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Lucasfilm is going with a low-budget ad plan for its big-budget "Star Wars: Episode I the Phantom Menace," opening May 19.

The studio started airing five commercials last week, each written from the point of view of one of the main characters.

Tom Sherak, chairman of Twentieth Domestic Film Group, said there is so much awareness for the movie that Lucasfilm and Fox Filmed Entertainment, the distributor, don't need to do a typical level of advertising, which can average about $20 million to $23 million for a big release.

Other executives wonder about the strategy.

"This is incredibly unusual," said Bobbi Blair, president of film marketing and media consultant BBI. "This hasn't happened before."

"Usually, big potential blockbusters will have a least a month of television advertising," another marketing executive said.

A Fox Filmed Entertainment executive insisted "Star War" spots are running, but he wouldn't reveal details of its plan. Lucasfilm executives didn't return phone calls by press time. Lucasfilm is doing media planning, while Fox's in-house unit made the buys.

Last week, NBC's popular Thursday night lineup -- a traditional place for studio advertising in recent years -- carried no "Stars Wars" spots. But two 15-second spots did appear on WB's "Dawson's Creek" May 5.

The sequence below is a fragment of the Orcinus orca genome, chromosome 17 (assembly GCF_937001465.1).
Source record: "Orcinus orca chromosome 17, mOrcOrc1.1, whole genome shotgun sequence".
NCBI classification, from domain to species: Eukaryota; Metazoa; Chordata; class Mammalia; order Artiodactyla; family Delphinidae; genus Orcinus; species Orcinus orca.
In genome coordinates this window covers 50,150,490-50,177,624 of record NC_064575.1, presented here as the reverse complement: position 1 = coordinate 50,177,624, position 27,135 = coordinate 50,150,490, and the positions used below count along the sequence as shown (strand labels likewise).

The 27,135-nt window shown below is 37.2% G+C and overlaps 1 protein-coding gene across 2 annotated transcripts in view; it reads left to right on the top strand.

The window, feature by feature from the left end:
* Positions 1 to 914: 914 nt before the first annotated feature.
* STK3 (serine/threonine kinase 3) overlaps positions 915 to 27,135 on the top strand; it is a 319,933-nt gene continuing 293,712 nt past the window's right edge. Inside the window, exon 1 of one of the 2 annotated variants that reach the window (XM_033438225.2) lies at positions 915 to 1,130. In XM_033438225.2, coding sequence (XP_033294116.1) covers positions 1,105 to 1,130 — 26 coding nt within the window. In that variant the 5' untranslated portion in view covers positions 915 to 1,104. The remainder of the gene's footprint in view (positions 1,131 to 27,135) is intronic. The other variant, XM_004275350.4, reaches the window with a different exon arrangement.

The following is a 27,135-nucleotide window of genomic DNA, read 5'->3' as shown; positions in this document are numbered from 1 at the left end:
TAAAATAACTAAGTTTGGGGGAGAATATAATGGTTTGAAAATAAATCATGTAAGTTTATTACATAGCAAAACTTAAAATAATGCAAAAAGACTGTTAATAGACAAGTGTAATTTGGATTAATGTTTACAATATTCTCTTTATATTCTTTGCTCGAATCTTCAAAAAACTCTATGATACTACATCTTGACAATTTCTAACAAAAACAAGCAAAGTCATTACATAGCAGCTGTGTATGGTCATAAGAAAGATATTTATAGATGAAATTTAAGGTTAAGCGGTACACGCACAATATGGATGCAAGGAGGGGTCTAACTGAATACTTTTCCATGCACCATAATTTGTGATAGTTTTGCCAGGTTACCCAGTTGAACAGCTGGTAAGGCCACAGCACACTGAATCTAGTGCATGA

Because of the publicity and general public awareness of the film franchise, marketing executives said the awareness level for "Star Wars" is at the highest levels ever for any movie since this type of data has been compiled. National Research Group, used by movie studios to predict box-office results, has put the awareness level at 96%, according to one film-marketing executive.

"It'll probably go to 100%, which means that it immediately becomes a cultural icon," said a studio marketing executive. "That means it definitely becomes something moviegoers have to see."

"Star Wars" doesn't seem to be running any outdoor advertising, a growing part of ad plans for wide-release movies.

The movie also won't be buying telephone ads on MovieFone, according to MovieFone executives.

MovieFone is still involved, however. It has been allowed by Fox and Lucasfilm to offer "Star Wars" tickets via phone and its Web site (moviefone.com).

Additionally, this week it will be doing a newspaper ad touting this service, with the copy line "Use the Fone, Luke."

"Star Wars" will benefit greatly from its tie-in partners, of course, specifically Tricon Global Restaurants and Pepsi-Cola Co. (see related item on

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